From what I understand, the main thing you are asking is, if you had a standalone game, how to package it and make it usable from different platforms/operating systems.
With that said, I assume you have a game that can compile to a standalone form, as in having an executable file, asset files, any external dependencies etc. Now it's time to prepare it for distribution on other platforms:
Steam willy happily accept a
.zip file that contains your standalone project. The only thing you'd have to do is then tell it what file to execute when a person clicks the
Play Game button. Something like, execute
rungame.sh. You can also optionally give command line arguments for a more customised experience. This is the same for all operating systems you mentioned.
You don't have to worry about how your project is installed there, as the Steam Client can take care of that for you.
I'm not sure if Steam would accept an actual custom installer, but I imagine that might be a bit more involved.
The game should be installable independently (even though it needs steam to run eventually). But I want to provide an installer, package, whatever on my webpage for users to download.
When implementing the Steamworks SDK in your game, you can add some functionality that basically says, if the game was not launched through Steam, exit and run it through Steam instead. This can be done with the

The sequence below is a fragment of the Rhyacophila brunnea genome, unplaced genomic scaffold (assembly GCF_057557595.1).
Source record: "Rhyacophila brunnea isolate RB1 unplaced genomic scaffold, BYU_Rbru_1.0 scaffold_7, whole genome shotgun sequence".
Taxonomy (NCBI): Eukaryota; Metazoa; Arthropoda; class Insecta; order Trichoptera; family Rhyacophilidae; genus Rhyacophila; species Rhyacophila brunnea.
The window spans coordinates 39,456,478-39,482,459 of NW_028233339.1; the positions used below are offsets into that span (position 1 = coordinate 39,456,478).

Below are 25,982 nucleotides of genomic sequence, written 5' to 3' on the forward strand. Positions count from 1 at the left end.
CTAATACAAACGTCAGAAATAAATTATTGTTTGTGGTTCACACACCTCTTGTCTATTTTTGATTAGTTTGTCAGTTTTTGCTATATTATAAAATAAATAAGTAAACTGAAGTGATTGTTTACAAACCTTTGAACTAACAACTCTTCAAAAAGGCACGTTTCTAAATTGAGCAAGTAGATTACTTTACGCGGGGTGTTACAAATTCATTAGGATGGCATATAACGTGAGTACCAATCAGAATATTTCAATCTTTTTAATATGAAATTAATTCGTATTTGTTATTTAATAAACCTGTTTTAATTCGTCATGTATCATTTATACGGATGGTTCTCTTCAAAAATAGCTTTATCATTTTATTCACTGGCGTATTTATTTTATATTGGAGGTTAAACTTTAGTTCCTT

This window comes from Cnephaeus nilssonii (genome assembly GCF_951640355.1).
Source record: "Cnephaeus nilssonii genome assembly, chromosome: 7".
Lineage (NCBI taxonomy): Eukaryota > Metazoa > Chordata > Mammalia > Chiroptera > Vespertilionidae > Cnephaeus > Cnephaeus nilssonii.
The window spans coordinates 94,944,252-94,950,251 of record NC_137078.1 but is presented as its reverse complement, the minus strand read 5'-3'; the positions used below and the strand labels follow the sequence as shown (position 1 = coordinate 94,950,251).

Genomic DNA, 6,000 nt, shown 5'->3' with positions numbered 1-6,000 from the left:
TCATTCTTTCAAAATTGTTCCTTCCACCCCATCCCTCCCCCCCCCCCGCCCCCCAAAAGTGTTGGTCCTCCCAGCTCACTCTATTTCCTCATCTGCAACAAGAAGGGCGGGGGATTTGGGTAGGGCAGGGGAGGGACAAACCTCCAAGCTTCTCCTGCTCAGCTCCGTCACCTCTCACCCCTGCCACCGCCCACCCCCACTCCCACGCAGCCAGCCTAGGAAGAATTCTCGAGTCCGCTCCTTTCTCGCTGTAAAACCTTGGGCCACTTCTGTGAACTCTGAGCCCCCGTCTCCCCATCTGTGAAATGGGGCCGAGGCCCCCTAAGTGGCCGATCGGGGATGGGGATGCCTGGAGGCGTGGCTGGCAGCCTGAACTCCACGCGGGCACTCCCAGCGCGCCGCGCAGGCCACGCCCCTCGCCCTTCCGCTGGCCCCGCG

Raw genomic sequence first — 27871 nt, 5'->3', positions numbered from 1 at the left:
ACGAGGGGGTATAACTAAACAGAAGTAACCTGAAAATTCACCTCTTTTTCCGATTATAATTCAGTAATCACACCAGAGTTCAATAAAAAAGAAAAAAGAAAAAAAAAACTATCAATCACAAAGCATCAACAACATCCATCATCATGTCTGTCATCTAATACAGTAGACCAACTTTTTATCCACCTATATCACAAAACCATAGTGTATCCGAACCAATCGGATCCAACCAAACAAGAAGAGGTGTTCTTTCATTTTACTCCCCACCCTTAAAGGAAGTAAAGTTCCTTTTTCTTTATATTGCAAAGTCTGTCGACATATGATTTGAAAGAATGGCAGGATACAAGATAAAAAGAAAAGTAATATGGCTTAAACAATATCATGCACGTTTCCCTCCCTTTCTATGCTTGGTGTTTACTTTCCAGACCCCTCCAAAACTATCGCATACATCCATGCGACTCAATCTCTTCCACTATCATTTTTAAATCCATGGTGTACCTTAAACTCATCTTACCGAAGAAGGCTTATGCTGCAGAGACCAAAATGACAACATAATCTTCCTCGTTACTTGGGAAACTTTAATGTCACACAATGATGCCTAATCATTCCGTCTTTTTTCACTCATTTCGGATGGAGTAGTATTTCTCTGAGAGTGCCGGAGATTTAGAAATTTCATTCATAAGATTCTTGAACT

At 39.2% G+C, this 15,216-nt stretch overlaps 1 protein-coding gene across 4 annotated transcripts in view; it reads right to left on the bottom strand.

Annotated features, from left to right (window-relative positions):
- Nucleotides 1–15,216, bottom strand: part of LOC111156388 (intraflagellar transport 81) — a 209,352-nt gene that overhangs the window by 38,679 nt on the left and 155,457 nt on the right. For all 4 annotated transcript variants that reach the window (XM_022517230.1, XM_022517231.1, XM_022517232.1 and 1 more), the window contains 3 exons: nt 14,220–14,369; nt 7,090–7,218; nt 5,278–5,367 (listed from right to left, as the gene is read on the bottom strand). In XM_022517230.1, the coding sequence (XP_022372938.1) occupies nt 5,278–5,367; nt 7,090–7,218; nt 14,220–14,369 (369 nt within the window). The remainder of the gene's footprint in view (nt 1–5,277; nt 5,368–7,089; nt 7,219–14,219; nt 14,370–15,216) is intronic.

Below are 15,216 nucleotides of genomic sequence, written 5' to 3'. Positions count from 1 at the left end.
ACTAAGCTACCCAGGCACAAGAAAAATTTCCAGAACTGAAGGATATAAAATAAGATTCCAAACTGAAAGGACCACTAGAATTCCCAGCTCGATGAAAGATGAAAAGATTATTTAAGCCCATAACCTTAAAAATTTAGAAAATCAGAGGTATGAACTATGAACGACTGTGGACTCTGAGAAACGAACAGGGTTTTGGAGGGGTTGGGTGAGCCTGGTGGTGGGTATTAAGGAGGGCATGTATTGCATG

SteamAPI_RestartAppIfNecessary flag. This is unrelated to making a program installable, which I'll cover below.
This method is a bit more involved, as it differs from platform to platform. There are tools out there to create installable packages for Windows, assuming you have a standalone project already compiled and working.
If you are using CMake, you can use
NSIS to generate a desktop installer, which is a file people can just double click to install your project in their windows machine. There's more information about it on CPack - NSIS generator.
You can then use the Window's
MSIX tool to generate a Windows Universal compatible project, to potentially upload it to the Windows Store.
For Linux, since your project is open source, you can use something like
makefile, to allow users to compile and install your program manually. A usual approach is for users to run the following:
To compile and install a project on their system. It's a very long discussion of how to implement this, possibly out of scope for this answer.
Using this method, you can then create packages for different Linux Distributions. Since you asked about debian, there's some information on Debian - Introduction to Debian Packaging.
Each distro has different ways of doing that, but for the most part you'd need to attach the
makefile approach above to a file that tells Debian what your game is about, how to compile it etc.
Unfortunately my experience there is limited, and I can't help too much. I know it's a Unix platform, and it's possible to use
makefiles mentioned above, but I believe you need to use
XCode to make something easily distributable and installable.
The question is: how can I set this up to maximize user convenience and allow for some customizability (e.g. I want to design the installer logos/banners etc. myself)?
For the most part following the steps above will set you up for allowing users to try your game with just a few clicks. To modify the installer, the process is different for each platform.
On Steam you can upload graphical assets that are displayed on different places of your game page.
On CMake, you can supply project icons, which are used when it generates an installer.